What’s the Future of Local Restaurants?
Restauranting in the time of COVID-19 presents a series of challenges never seen before. Here’s how some Granite State establishments are dealing with the situation.
Jean McKenna remembers that fateful day in March. A town officer came into the Coffee Pot Restaurant, which she and her husband run on Main Street in Littleton, and ordered her to stop serving food inside at once. From that minute on, everything had to be carried out. Customers would wait outside in the cold. If she didn’t comply immediately, he would call the state police. “I knew the man personally,” McKenna says, “and was kind of upset that he took such a mean tone.” McKenna wears a pin on her shirt that reads, “Make America Kind Again.”
The restaurant shifted to takeout, but after a few days it proved unprofitable. “I said, ‘You know what, gang? We’re closing,’” McKenna recalls. The restaurant closed for three months. The McKennas made the most of it by tidying up inside — attending to things they’d been wanting to do for years, such as installing new lights and repainting.
Their staff went on unemployment, but by then the McKennas had already applied for a PPP loan of $25,000. Because of a rule mandating that 75% of the loan be used within eight weeks to fund payroll, McKenna knew it was useless, now that they were closed. She returned the money. They then qualified for an Economic Injury Disaster Loan and a grant from the New Hampshire Main Street Relief Fund. “It was like going through a Harry Potter maze,” she says. “Poor Harry, trying to make his way through when all the trees kept growing in around him.”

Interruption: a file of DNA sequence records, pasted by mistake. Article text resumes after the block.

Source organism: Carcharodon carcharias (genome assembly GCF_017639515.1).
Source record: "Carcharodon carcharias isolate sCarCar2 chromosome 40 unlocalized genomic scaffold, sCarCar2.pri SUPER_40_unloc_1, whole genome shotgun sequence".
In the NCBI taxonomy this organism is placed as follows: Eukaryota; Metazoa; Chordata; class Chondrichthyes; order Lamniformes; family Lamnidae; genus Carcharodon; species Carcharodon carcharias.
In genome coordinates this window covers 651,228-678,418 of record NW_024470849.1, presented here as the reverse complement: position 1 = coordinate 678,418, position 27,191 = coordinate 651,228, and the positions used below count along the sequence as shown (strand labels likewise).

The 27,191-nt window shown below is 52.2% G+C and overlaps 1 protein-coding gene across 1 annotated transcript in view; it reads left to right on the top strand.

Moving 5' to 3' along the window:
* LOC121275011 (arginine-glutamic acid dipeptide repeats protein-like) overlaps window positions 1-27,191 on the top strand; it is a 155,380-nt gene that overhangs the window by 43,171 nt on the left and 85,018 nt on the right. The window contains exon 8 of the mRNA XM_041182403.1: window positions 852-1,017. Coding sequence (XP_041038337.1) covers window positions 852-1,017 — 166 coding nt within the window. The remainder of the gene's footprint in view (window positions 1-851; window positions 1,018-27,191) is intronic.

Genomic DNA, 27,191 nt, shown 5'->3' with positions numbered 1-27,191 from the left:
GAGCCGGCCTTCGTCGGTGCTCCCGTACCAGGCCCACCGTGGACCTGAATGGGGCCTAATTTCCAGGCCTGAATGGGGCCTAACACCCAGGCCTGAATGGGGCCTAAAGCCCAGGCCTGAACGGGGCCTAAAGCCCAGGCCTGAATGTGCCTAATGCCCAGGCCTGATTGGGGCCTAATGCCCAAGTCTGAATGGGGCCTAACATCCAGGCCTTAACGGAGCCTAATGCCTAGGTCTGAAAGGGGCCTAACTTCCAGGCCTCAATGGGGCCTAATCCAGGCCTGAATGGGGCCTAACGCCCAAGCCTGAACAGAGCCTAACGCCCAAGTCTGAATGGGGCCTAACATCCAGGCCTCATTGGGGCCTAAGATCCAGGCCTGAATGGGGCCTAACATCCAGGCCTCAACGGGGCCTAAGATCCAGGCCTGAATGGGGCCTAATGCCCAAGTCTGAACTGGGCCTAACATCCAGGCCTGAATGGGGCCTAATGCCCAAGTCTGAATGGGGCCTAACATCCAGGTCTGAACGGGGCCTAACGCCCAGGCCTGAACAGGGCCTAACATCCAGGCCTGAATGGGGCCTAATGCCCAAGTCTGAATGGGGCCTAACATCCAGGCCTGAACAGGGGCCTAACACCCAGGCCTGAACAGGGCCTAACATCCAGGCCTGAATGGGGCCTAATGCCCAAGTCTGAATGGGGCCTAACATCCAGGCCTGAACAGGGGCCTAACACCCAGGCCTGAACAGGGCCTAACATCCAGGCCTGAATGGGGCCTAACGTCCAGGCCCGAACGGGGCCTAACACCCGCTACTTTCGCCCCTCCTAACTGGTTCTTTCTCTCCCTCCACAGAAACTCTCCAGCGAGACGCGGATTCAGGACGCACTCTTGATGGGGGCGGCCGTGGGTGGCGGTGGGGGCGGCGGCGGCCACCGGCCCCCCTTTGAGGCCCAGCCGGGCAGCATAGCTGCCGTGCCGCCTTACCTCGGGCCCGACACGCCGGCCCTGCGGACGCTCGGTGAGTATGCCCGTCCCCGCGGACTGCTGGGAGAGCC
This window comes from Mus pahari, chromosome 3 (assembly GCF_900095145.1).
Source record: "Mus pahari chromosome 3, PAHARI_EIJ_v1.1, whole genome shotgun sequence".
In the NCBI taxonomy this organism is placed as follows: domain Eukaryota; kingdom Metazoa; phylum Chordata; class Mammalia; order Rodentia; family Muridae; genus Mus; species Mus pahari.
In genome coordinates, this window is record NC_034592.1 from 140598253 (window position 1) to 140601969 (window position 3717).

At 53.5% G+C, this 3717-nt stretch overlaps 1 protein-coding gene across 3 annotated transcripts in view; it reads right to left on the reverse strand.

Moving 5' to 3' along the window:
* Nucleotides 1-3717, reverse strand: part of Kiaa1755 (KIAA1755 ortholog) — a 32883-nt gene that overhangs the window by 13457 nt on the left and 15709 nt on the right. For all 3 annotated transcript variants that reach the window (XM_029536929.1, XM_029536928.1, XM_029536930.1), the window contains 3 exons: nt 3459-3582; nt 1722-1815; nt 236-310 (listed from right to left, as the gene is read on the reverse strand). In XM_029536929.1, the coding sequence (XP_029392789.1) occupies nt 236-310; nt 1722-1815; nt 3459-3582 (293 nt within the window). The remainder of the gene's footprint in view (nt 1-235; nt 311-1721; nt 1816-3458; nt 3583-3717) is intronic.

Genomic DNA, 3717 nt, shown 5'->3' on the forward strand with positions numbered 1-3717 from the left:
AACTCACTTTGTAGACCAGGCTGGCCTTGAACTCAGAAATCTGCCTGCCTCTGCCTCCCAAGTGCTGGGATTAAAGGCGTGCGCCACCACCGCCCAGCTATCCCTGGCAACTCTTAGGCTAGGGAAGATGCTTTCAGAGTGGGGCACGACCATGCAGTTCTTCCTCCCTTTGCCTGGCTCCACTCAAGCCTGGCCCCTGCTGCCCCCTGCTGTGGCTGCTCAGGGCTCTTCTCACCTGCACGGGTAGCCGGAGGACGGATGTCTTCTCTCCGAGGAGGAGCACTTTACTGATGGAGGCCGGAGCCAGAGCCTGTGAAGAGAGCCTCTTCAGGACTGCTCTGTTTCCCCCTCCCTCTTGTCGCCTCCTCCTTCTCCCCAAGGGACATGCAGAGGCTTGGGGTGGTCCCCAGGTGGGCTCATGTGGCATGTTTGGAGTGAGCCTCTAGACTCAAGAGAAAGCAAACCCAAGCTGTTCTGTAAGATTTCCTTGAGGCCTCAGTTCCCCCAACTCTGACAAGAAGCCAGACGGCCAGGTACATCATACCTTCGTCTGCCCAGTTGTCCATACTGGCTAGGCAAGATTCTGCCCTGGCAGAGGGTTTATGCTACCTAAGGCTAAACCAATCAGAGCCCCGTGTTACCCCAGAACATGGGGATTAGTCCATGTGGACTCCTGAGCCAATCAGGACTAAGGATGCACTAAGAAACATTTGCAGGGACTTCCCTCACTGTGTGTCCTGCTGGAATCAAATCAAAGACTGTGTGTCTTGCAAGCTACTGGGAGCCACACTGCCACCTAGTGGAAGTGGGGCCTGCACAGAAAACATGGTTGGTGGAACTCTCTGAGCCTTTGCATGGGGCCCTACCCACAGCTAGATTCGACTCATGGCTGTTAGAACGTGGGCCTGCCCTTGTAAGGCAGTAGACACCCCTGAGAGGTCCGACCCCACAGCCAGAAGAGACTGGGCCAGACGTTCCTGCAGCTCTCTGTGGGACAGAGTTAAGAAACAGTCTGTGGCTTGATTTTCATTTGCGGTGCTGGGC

Rent, gas, electric bills, insurance and taxes all still had to be paid. Landlord Jack Eames owns the spaces out of which several downtown businesses are run. “He is remarkable,” says McKenna. He sent notifications to all his tenants explaining that he was monitoring the situation and intended to pass along to his tenants every benefit that was offered to him as a landlord.
“And my kids were with me,” McKenna says, referring to her staff. When they reopened in mid-June, the whole staff came back. “Getting going again was a learning process for everyone,” she recalls. “Simple things you’d never have thought about have to be done carefully now. We used to just pass a ketchup bottle from one table to another if someone needed it. Now someone has to grab it, walk it over to the work area, clean it, and walk it to the other table. Everything hangs on sanitation and disinfecting.” Shower curtains separate the booths, which cannot be moved 6 feet apart. “Customers are learning that they have to wait for tables to be entirely sanitized and bussed before they can approach.”